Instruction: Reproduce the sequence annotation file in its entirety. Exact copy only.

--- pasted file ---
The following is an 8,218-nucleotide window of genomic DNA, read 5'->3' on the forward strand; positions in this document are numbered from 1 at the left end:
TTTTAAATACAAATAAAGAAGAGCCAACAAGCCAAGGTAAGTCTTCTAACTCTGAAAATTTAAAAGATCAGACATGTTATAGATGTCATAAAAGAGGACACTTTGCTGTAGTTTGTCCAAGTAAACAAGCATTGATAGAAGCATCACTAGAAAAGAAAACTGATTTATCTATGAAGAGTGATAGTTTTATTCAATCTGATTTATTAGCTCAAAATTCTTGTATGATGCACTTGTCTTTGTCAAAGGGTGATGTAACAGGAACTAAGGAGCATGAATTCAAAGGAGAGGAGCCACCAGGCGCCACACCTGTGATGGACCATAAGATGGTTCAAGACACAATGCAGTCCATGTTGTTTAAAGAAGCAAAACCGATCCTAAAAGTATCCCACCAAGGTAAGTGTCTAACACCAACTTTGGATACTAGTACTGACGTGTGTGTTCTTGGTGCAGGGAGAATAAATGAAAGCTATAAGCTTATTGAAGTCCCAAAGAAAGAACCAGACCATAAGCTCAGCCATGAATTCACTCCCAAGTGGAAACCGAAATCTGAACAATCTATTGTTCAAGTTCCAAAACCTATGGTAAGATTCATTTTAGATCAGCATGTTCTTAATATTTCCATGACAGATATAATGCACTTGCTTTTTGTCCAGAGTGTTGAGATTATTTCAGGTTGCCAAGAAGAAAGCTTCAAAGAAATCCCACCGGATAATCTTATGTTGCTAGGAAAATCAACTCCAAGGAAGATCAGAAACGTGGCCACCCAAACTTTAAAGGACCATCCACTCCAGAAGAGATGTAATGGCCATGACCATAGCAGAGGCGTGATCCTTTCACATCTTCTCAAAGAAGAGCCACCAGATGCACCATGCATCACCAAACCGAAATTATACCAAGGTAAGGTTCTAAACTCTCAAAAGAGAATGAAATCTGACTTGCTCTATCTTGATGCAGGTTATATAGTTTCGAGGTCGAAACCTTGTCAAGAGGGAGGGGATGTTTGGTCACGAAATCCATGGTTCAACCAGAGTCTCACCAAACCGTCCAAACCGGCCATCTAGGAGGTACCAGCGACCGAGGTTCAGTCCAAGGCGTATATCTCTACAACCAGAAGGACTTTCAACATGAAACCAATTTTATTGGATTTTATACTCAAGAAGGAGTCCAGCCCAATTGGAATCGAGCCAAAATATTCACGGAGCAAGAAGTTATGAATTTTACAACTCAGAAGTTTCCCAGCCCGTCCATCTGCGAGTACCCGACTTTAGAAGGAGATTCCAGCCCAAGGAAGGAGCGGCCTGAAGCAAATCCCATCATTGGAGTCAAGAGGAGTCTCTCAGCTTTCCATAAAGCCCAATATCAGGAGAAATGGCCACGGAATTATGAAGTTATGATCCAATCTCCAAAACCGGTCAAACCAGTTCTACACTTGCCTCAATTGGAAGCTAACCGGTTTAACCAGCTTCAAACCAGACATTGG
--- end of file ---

The following is an 8,218-nucleotide window of genomic DNA, read 5'->3' on the forward strand; positions in this document are numbered from 1 at the left end:
TTTTAAATACAAATAAAGAAGAGCCAACAAGCCAAGGTAAGTCTTCTAACTCTGAAAATTTAAAAGATCAGACATGTTATAGATGTCATAAAAGAGGACACTTTGCTGTAGTTTGTCCAAGTAAACAAGCATTGATAGAAGCATCACTAGAAAAGAAAACTGATTTATCTATGAAGAGTGATAGTTTTATTCAATCTGATTTATTAGCTCAAAATTCTTGTATGATGCACTTGTCTTTGTCAAAGGGTGATGTAACAGGAACTAAGGAGCATGAATTCAAAGGAGAGGAGCCACCAGGCGCCACACCTGTGATGGACCATAAGATGGTTCAAGACACAATGCAGTCCATGTTGTTTAAAGAAGCAAAACCGATCCTAAAAGTATCCCACCAAGGTAAGTGTCTAACACCAACTTTGGATACTAGTACTGACGTGTGTGTTCTTGGTGCAGGGAGAATAAATGAAAGCTATAAGCTTATTGAAGTCCCAAAGAAAGAACCAGACCATAAGCTCAGCCATGAATTCACTCCCAAGTGGAAACCGAAATCTGAACAATCTATTGTTCAAGTTCCAAAACCTATGGTAAGATTCATTTTAGATCAGCATGTTCTTAATATTTCCATGACAGATATAATGCACTTGCTTTTTGTCCAGAGTGTTGAGATTATTTCAGGTTGCCAAGAAGAAAGCTTCAAAGAAATCCCACCGGATAATCTTATGTTGCTAGGAAAATCAACTCCAAGGAAGATCAGAAACGTGGCCACCCAAACTTTAAAGGACCATCCACTCCAGAAGAGATGTAATGGCCATGACCATAGCAGAGGCGTGATCCTTTCACATCTTCTCAAAGAAGAGCCACCAGATGCACCATGCATCACCAAACCGAAATTATACCAAGGTAAGGTTCTAAACTCTCAAAAGAGAATGAAATCTGACTTGCTCTATCTTGATGCAGGTTATATAGTTTCGAGGTCGAAACCTTGTCAAGAGGGAGGGGATGTTTGGTCACGAAATCCATGGTTCAACCAGAGTCTCACCAAACCGTCCAAACCGGCCATCTAGGAGGTACCAGCGACCGAGGTTCAGTCCAAGGCGTATATCTCTACAACCAGAAGGACTTTCAACATGAAACCAATTTTATTGGATTTTATACTCAAGAAGGAGTCCAGCCCAATTGGAATCGAGCCAAAATATTCACGGAGCAAGAAGTTATGAATTTTACAACTCAGAAGTTTCCCAGCCCGTCCATCTGCGAGTACCCGACTTTAGAAGGAGATTCCAGCCCAAGGAAGGAGCGGCCTGAAGCAAATCCCATCATTGGAGTCAAGAGGAGTCTCTCAGCTTTCCATAAAGCCCAATATCAGGAGAAATGGCCACGGAATTATGAAGTTATGATCCAATCTCCAAAACCGGTCAAACCAGTTCTACACTTGCCTCAATTGGAAGCTAACCGGTTTAACCAGCTTCAAACCAGACATTGG